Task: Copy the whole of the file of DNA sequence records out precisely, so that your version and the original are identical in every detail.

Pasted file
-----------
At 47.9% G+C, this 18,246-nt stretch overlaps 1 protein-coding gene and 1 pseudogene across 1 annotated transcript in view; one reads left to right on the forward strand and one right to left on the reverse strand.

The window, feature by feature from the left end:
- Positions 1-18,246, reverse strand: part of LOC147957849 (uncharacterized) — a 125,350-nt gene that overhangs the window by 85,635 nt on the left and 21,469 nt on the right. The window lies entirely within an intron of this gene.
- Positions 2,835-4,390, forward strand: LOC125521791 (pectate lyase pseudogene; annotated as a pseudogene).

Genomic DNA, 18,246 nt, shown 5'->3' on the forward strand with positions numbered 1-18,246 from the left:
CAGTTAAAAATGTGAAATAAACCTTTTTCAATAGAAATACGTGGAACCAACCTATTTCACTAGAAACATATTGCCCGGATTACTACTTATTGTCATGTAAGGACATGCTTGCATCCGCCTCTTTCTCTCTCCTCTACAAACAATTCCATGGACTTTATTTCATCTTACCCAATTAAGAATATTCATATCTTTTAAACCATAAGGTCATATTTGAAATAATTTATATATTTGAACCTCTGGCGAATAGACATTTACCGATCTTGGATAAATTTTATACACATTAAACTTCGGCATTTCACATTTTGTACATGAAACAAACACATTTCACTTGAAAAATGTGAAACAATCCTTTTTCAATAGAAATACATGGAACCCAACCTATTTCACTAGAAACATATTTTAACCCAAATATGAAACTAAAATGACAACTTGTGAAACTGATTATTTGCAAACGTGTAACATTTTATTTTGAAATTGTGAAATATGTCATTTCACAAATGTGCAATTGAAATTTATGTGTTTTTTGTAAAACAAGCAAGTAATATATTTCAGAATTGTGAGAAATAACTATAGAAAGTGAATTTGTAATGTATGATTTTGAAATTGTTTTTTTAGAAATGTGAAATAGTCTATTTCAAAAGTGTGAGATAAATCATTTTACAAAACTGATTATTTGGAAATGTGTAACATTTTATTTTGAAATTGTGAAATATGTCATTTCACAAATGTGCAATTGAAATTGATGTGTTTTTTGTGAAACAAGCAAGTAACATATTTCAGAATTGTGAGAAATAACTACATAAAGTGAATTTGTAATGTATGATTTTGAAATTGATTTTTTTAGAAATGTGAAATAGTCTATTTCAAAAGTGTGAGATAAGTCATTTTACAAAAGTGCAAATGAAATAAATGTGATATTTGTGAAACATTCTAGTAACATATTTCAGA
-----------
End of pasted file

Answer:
At 47.9% G+C, this 18,246-nt stretch overlaps 1 protein-coding gene and 1 pseudogene across 1 annotated transcript in view; one reads left to right on the forward strand and one right to left on the reverse strand.

The window, feature by feature from the left end:
- Positions 1-18,246, reverse strand: part of LOC147957849 (uncharacterized) — a 125,350-nt gene that overhangs the window by 85,635 nt on the left and 21,469 nt on the right. The window lies entirely within an intron of this gene.
- Positions 2,835-4,390, forward strand: LOC125521791 (pectate lyase pseudogene; annotated as a pseudogene).

Genomic DNA, 18,246 nt, shown 5'->3' on the forward strand with positions numbered 1-18,246 from the left:
CAGTTAAAAATGTGAAATAAACCTTTTTCAATAGAAATACGTGGAACCAACCTATTTCACTAGAAACATATTGCCCGGATTACTACTTATTGTCATGTAAGGACATGCTTGCATCCGCCTCTTTCTCTCTCCTCTACAAACAATTCCATGGACTTTATTTCATCTTACCCAATTAAGAATATTCATATCTTTTAAACCATAAGGTCATATTTGAAATAATTTATATATTTGAACCTCTGGCGAATAGACATTTACCGATCTTGGATAAATTTTATACACATTAAACTTCGGCATTTCACATTTTGTACATGAAACAAACACATTTCACTTGAAAAATGTGAAACAATCCTTTTTCAATAGAAATACATGGAACCCAACCTATTTCACTAGAAACATATTTTAACCCAAATATGAAACTAAAATGACAACTTGTGAAACTGATTATTTGCAAACGTGTAACATTTTATTTTGAAATTGTGAAATATGTCATTTCACAAATGTGCAATTGAAATTTATGTGTTTTTTGTAAAACAAGCAAGTAATATATTTCAGAATTGTGAGAAATAACTATAGAAAGTGAATTTGTAATGTATGATTTTGAAATTGTTTTTTTAGAAATGTGAAATAGTCTATTTCAAAAGTGTGAGATAAATCATTTTACAAAACTGATTATTTGGAAATGTGTAACATTTTATTTTGAAATTGTGAAATATGTCATTTCACAAATGTGCAATTGAAATTGATGTGTTTTTTGTGAAACAAGCAAGTAACATATTTCAGAATTGTGAGAAATAACTACATAAAGTGAATTTGTAATGTATGATTTTGAAATTGATTTTTTTAGAAATGTGAAATAGTCTATTTCAAAAGTGTGAGATAAGTCATTTTACAAAAGTGCAAATGAAATAAATGTGATATTTGTGAAACATTCTAGTAACATATTTCAGA